The Residence (Manor House)

The Residence (Manor House)

The Residence (Manor House) - Troy II

The impressive "parcel" of strata comprising the Trojan Second Settlement on the citadel represents an accumulation of three meters. The excavations here have enabled us to separate the fill into eight building levels, each of which indicates a renovation in the fortifications and/or the structures inside. The most noteworthy periods are those of Troy II c and Troy II g (the latter representing the "Burnt City" in which Schliemann discovered his "Treasure of Priam").

Most of the architectural remains visible today represent Troy II c. You see a series of three long structures of mega ran type. The plan of the largest, Megaron II A (some 30 x 14 m) represents a typical megaron -the possible forerunner of the classical Greek temple. Because the original components have been protected by earth, you see only the approximate outlines; details of the architecture are lost from view. The facades were once lined with wooden posts, and most significant is that masonry of rectangular stone blocks was employed as an architectural "first" in this region -particularly impressive when we consider that iron tools would not be in use here for over another thousand years!

The main entrance to this complex was the processional Gate FO opposite; behind you, you see the large threshold block (3 x 1.1 m) remaining from a smaller gateway (Gate II C), and there was still another entrance in the west (see Info Panel 8).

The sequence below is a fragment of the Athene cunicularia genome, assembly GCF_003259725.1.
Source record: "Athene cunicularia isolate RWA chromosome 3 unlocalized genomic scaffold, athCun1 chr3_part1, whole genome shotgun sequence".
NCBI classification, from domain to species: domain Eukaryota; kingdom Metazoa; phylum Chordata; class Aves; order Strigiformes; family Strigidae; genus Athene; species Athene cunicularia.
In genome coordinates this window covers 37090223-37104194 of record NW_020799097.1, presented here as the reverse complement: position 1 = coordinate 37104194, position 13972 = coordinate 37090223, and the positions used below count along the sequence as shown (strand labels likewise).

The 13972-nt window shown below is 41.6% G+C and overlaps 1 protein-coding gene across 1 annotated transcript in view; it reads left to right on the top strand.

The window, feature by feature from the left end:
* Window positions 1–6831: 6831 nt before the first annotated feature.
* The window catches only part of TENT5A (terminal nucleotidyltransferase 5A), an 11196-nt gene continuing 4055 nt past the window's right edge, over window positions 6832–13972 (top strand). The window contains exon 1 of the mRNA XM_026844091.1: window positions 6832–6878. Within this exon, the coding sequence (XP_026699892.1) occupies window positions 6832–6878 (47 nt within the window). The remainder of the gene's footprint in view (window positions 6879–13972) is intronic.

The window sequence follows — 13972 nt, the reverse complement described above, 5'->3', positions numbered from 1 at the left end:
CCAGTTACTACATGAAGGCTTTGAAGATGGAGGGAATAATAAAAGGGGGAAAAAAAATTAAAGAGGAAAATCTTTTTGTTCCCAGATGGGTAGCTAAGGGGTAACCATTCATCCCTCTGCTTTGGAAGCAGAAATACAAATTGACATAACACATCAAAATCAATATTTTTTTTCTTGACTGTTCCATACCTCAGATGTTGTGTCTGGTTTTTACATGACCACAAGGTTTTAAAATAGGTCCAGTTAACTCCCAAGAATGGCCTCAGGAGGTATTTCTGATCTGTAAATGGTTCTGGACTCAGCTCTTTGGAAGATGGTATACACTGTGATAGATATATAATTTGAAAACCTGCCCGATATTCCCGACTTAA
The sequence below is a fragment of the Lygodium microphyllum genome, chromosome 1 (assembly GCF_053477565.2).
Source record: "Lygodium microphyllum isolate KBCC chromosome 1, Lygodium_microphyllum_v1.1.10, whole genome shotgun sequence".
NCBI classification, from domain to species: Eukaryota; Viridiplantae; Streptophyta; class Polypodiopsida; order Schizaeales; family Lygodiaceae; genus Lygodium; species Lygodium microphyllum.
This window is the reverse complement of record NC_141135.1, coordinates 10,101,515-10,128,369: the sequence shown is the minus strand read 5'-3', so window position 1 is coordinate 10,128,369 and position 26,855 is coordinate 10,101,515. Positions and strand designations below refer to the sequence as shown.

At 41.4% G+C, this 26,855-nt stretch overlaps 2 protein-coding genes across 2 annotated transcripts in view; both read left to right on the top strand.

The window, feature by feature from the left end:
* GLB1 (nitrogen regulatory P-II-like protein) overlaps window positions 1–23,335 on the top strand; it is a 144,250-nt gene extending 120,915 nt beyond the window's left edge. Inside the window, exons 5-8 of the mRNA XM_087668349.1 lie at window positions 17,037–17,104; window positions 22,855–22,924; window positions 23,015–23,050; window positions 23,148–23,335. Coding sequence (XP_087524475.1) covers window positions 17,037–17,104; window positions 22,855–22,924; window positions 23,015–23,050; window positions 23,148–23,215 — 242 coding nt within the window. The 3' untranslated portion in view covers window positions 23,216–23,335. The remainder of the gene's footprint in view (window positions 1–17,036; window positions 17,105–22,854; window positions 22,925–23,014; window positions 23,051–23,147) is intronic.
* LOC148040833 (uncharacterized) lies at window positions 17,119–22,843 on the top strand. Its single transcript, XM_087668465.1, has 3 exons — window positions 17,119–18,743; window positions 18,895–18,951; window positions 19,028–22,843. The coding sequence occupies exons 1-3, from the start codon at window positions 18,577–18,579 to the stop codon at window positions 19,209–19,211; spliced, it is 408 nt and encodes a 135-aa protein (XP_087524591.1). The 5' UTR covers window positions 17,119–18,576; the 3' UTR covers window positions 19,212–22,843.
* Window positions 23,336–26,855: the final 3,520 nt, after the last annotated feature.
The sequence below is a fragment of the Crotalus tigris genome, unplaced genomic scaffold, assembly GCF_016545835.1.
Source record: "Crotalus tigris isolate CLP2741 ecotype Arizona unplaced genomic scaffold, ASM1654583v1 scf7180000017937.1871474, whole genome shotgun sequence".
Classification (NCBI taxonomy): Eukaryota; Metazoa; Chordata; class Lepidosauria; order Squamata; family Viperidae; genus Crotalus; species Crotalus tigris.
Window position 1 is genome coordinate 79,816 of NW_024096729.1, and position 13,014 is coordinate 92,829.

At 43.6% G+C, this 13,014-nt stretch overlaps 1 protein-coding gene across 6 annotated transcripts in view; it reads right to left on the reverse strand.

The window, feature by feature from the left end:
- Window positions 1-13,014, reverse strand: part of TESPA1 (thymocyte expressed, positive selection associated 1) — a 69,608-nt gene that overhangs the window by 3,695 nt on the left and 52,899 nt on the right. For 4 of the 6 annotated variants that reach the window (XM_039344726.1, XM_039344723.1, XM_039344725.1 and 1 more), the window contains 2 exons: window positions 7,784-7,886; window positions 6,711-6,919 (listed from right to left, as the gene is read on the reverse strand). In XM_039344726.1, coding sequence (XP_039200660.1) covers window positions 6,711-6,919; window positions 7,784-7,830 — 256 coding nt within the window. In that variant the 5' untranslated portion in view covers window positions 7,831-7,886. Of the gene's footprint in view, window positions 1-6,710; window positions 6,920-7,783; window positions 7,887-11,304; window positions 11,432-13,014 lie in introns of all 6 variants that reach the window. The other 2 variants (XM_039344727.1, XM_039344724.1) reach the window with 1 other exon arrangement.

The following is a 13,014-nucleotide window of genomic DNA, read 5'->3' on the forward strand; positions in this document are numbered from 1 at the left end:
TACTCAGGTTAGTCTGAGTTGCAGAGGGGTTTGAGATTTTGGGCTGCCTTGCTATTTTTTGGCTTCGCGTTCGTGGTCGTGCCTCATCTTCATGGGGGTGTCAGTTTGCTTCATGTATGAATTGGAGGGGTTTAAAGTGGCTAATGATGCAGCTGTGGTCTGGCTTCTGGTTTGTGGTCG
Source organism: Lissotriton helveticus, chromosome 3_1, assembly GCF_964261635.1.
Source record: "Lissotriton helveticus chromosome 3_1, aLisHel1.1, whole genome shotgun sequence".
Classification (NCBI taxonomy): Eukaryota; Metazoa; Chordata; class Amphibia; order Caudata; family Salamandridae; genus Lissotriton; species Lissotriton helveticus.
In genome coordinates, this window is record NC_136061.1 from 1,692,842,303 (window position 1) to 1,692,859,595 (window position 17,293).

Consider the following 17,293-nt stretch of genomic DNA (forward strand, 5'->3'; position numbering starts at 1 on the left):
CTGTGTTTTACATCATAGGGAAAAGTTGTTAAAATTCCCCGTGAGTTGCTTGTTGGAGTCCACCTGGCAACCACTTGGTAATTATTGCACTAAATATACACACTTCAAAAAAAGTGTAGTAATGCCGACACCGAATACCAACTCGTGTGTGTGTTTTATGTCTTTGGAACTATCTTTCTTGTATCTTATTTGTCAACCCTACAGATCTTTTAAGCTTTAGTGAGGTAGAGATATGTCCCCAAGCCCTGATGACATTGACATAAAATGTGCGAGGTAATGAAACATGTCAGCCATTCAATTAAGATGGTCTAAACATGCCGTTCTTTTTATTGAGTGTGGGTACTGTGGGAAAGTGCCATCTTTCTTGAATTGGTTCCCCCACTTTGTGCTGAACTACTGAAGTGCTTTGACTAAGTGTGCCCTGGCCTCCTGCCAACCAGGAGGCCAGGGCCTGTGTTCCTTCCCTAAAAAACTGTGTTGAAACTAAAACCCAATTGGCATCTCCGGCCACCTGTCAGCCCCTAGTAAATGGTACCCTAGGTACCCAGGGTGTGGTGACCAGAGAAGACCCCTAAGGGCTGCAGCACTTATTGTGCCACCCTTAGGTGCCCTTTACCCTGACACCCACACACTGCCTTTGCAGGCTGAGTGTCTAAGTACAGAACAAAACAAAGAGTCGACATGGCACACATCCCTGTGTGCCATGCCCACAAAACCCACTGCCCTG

The entire citadel of Troy II c thus displays a highly prestigious character. Here we have a manor house or palace complex that most likely served cult purposes as well. Below the citadel lay a fortified settlement first discovered in the recent campaigns. Troy II therefore intimates the existence of an "upper" class in both senses of the word. It was most likely a privileged class that inhabited the acropolis, while in the lower city lived the simpler local (?) folk probably surviving from the late or end-phases of Troy I.

The preeminent character of the upper city is reflected in the finds as well. The so-called treasures demonstrate a luxury not only awesome for its time, but astonishing in its workmanship as well. Troy counts as one of the earliest prehistoric sites known to have employed tin as an alloy in the production of bronze, and is also known as the earliest site within the Aegean realm to have employed the potter's wheel (not to forget the rectangular hewn blocks in the stone masonry!). Materials such as tin and semiprecious stones such as lapis lazuli and carnelian must have been imported from afar, implying extended trade relations that also underline the importance of the site in the Early Bronze Age.